21I thank you that you have answered me and have become my salvation.
22The stone that the builders rejected has become the chief cornerstone.
23This is the Lord’s doing; it is marvelous in our eyes.
24This is the day that the Lord has made; let us rejoice and be glad in it.
25Save us, we beseech you, O Lord! O Lord, we beseech you, give us success!
26Blessed is the one who comes in the name of the Lord. We bless you from the house of the Lord.
27The Lord is God, and he has given us light. Bind the festal procession with branches, up to the horns of the altar.
28You are my God, and I will give thanks to you; you are my God, I will extol you.
29O give thanks to the Lord, for he is good, for his steadfast love endures forever.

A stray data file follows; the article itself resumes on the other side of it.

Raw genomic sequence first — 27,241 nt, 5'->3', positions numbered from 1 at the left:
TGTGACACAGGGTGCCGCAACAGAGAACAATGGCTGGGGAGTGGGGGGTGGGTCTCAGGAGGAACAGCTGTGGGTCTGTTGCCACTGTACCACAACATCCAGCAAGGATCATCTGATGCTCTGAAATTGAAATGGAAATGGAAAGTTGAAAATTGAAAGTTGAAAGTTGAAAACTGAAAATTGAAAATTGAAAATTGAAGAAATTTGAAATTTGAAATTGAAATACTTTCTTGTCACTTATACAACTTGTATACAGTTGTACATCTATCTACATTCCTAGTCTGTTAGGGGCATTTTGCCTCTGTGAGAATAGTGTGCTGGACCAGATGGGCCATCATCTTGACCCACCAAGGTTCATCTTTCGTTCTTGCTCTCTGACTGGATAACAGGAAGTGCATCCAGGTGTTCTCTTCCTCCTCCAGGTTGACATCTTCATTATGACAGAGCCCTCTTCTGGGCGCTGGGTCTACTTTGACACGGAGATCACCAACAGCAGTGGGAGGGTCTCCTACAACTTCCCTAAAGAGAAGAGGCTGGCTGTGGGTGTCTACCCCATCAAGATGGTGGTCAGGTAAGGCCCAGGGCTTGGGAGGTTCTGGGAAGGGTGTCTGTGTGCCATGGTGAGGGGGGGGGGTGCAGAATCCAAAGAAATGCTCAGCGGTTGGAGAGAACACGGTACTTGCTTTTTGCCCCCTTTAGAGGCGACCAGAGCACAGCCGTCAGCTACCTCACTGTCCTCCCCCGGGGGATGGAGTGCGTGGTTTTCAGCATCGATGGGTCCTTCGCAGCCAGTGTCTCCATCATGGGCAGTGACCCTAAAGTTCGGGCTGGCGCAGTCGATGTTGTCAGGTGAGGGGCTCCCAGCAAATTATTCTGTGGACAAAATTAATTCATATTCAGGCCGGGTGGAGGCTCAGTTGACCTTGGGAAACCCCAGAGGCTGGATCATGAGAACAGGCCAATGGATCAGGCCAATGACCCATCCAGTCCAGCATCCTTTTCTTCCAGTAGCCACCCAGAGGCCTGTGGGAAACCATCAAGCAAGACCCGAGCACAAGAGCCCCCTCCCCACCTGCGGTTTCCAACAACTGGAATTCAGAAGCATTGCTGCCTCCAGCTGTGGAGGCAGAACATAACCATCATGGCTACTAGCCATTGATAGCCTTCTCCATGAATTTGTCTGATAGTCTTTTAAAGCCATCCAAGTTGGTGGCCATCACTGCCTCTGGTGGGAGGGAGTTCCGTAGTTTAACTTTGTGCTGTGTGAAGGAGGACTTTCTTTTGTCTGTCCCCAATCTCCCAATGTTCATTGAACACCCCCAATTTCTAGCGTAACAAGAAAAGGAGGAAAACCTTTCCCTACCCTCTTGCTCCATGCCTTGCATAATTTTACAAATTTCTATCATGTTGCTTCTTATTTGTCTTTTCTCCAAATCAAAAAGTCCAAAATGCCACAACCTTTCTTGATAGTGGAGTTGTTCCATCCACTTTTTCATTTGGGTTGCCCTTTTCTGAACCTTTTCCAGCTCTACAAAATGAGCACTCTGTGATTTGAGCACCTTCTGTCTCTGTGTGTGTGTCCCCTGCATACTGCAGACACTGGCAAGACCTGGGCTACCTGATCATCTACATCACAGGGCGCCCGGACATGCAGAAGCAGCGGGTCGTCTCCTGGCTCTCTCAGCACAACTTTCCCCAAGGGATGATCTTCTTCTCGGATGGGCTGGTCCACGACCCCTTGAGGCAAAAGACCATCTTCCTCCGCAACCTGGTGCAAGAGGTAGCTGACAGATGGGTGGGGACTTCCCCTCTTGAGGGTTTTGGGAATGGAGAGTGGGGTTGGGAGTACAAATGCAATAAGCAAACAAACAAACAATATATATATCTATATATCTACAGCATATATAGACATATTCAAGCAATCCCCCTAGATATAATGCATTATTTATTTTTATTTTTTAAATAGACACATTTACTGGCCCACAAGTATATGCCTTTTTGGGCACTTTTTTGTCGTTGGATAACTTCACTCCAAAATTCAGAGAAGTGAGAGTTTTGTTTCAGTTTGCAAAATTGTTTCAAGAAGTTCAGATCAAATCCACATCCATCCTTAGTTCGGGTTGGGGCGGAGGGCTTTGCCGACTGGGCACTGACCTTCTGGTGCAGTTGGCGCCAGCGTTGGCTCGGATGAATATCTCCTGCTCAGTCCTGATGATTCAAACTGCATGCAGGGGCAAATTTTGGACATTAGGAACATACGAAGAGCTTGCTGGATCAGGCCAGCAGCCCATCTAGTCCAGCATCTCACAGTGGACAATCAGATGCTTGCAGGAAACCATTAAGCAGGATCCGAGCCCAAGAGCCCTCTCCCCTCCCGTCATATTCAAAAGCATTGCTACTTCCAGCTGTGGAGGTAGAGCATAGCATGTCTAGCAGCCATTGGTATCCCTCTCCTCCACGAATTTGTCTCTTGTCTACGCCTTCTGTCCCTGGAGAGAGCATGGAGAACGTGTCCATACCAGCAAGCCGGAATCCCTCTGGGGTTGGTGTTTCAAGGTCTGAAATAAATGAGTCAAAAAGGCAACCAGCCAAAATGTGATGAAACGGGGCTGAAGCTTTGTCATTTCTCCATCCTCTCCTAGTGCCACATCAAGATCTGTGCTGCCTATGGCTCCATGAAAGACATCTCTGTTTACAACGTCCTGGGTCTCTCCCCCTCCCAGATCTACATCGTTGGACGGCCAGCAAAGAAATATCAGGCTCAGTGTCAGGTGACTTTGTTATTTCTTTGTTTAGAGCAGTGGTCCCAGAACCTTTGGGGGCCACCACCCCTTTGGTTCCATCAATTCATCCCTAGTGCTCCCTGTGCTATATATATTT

21When they had come near Jerusalem and had reached Bethphage, at the Mount of Olives, Jesus sent two disciples, 2saying to them, “Go into the village ahead of you, and immediately you will find a donkey tied, and a colt with her; untie them and bring them to me. 3If anyone says anything to you, just say this, ‘The Lord needs them.’ And he will send them immediately.” 4This took place to fulfill what had been spoken through the prophet, saying, 5“Tell the daughter of Zion, Look, your king is coming to you, humble, and mounted on a donkey, and on a colt, the foal of a donkey.” 6The disciples went and did as Jesus had directed them; 7they brought the donkey and the colt, and put their cloaks on them, and he sat on them. 8A very large crowd spread their cloaks on the road, and others cut branches from the trees and spread them on the road. 9The crowds that went ahead of him and that followed were shouting, “Hosanna to the Son of David! Blessed is the one who comes in the name of the Lord! Hosanna in the highest heaven!” 10When he entered Jerusalem, the whole city was in turmoil, asking, “Who is this?” 11The crowds were saying, “This is the prophet Jesus from Nazareth in Galilee.”